World economy in 'major downturn'

Downbeat forecasts contribute to recession fears

NEW YORK -- Stock markets around the world slumped further Wednesday, with the U.S. doing better than most countries, as global recession fears took center stage.

Downbeat economic forecasts from the International Monetary Fund left stocks down despite a 50 basis points interest rate cut coordinated between the U.S. Federal Reserve and European central banks.

Some big-name media and entertainment stocks continued their recent slumps and hit 52-week lows Wednesday, including India's AdLabs Films, which declined 9.8%; India's Eros International, listed in London, which lost another 3.7% of its value; and German pay TV giant Premiere AG, whose stock fell 4.1%. Shares of U.K. broadcaster ITV hit a new 52-week low but rallied to close unchanged in the end.

In the U.S., ADRs of Sony (down 5.5%) and shares of Viacom (down 3.8%) and CBS (down 3.6%) were among those setting new 52-week lows.

The Hollywood Reporter Showbiz 50 index fell below the 700-point mark to set a new all-time low of 685.39 early Wednesday before recovering and closing down 0.8% at 776.12. Its biggest decliners were Lionsgate (down 11.8%) and John Malone's Liberty Capital (down 9.8%).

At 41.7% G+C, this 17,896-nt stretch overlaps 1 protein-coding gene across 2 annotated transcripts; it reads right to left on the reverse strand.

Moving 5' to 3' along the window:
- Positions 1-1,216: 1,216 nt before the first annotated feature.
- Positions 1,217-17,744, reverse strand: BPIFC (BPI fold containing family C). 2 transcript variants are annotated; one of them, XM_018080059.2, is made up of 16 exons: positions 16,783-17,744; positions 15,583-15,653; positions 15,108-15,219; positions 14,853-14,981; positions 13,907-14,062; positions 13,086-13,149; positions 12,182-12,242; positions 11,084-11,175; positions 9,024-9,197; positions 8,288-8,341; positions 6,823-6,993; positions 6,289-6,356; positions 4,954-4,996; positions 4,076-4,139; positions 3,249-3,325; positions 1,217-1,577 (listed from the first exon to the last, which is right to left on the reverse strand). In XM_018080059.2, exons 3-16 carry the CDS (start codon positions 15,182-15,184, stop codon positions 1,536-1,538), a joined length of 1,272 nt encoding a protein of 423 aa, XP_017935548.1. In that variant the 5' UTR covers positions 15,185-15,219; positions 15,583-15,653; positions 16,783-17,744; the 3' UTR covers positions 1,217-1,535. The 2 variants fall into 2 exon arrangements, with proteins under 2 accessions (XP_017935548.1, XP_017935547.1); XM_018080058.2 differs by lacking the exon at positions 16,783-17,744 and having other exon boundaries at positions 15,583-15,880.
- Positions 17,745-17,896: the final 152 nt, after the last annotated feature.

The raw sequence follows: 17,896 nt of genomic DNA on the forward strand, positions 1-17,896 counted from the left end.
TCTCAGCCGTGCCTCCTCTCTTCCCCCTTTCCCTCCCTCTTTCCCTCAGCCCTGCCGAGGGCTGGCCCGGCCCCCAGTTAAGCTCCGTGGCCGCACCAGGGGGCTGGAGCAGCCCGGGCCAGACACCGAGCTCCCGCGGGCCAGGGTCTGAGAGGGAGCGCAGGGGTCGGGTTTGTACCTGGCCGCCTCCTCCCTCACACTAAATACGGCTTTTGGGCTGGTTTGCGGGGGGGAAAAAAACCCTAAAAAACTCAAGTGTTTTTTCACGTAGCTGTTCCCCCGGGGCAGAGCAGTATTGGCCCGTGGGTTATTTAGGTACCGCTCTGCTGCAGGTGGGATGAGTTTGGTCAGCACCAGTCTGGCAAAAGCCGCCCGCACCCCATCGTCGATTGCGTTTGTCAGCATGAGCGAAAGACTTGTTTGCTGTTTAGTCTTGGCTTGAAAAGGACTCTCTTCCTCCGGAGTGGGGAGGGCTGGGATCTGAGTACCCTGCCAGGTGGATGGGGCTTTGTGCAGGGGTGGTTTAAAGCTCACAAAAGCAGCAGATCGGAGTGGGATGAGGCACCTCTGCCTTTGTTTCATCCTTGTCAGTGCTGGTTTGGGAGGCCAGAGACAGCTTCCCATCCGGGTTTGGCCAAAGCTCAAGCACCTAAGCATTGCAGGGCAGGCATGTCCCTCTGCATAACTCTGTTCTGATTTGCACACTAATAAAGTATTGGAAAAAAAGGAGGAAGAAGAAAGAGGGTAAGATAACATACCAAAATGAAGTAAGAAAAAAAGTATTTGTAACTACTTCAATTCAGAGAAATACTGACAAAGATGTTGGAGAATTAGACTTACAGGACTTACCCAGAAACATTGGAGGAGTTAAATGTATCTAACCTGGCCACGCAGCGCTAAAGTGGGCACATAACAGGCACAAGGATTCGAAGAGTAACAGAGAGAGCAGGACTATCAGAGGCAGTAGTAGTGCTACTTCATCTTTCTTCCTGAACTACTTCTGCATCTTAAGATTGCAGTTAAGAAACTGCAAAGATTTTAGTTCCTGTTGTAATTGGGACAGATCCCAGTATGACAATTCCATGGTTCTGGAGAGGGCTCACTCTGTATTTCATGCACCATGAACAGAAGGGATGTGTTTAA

U.S. markets swung back and forth all day before closing down. The Dow finished 2% lower, and the broad-based S&P 500 index dropped 1.1%. The damage was more pronounced elsewhere. In London, the FTSE 100 index finished down 5.2%, the German DAX lost 5.9%, and Japan's Nikkei shed 9.4%. Hong Kong's Hang Seng was down 8.2%.

The Federal Reserve, European Central Bank, Bank of England as well as the Canadian, Swedish and Swiss central banks each cut their benchmark interest rates by half a percentage point Wednesday in a rare coordinated move to send a strong signal of unity as markets try to overcome the current financial crisis.

However, the move seemed partly overshadowed by the International Monetary Fund, which slashed its forecasts for economic growth around the globe.

According to the IMF, the U.S. and Europe already are in or on the brink of recessions. IMF officials said the rate cuts were steps into the right direction but that more might be needed to overcome frozen credit markets and low consumer morale.

The Washington-based IMF cut its 2008 forecast for world economic growth from 4.1% -- as projected in July -- to 3.9%. For 2009, its estimate fell from 3.9% to 3%, which would mean the slowest pace in seven years.

"The world economy is now entering a major downturn in the face of the most dangerous shock in mature financial markets since the 1930s," it said.

The world's advanced economies will see the weakest momentum since 1982 next year, while emerging countries also will experience a hit to their growth, according to the IMF forecast.

In the U.S., it sees growth slowing from 1.6% in 2008 -- ahead of its July projection of 1.3% -- to merely 0.1% next year.

"For the remainder of 2008 and early 2009, the U.S. economy faces flat to negative growth," the IMF said. "An emerging turnaround in the housing sector and more stable oil prices should help lay the basis for incipient recovery in the second half of 2009."
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